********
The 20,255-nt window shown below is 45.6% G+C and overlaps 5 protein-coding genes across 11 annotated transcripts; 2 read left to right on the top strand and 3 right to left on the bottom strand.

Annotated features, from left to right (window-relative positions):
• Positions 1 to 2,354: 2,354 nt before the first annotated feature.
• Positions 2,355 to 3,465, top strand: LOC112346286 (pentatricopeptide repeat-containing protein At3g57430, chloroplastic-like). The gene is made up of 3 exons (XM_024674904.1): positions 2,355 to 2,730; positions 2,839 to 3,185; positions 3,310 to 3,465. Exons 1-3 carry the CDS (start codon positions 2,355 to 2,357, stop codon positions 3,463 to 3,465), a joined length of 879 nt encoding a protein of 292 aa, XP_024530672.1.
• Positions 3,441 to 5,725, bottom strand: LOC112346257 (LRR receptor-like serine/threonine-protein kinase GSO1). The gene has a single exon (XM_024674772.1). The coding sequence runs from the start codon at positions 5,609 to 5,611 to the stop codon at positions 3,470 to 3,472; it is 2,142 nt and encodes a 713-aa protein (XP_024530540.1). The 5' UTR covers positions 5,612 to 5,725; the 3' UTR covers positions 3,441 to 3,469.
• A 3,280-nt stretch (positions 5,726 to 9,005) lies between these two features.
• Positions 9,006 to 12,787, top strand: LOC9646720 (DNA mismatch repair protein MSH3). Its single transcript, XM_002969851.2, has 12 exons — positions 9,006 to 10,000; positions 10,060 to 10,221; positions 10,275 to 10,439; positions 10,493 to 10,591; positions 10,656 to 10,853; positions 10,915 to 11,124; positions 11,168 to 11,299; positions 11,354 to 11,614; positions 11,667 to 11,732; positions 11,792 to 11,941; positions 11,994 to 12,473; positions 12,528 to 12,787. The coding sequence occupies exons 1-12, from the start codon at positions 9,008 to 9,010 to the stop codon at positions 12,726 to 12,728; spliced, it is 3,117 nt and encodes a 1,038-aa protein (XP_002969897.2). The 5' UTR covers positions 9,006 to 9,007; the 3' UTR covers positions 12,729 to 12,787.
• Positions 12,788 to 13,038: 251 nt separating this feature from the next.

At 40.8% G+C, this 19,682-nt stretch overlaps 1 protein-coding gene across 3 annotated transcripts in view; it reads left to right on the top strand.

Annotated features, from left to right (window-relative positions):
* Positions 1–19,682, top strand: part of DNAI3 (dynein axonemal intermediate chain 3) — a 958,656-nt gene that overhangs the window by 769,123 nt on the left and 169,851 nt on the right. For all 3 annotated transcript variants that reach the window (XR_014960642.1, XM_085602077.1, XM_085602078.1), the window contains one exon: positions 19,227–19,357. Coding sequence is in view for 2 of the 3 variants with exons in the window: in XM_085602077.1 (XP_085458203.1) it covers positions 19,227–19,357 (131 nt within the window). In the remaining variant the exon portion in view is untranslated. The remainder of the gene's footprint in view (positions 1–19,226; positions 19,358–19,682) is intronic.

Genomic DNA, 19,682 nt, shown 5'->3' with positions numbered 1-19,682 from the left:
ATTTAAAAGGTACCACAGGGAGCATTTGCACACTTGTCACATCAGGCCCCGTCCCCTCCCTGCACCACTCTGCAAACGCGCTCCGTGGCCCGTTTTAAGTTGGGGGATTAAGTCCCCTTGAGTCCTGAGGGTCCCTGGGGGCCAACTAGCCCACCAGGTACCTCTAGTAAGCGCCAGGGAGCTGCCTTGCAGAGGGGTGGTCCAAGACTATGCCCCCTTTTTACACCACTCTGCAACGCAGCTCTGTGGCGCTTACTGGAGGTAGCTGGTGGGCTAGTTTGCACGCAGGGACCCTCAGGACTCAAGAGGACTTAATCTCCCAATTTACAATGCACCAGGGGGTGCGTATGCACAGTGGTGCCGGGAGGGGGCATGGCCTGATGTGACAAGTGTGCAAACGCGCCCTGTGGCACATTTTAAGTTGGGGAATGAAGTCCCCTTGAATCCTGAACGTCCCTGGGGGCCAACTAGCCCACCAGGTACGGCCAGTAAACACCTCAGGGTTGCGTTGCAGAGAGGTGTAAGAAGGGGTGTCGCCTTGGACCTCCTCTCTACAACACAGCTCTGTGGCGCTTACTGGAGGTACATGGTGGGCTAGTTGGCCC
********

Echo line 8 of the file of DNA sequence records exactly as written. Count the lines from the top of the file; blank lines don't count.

• Positions 12,788 to 13,038: 251 nt separating this feature from the next.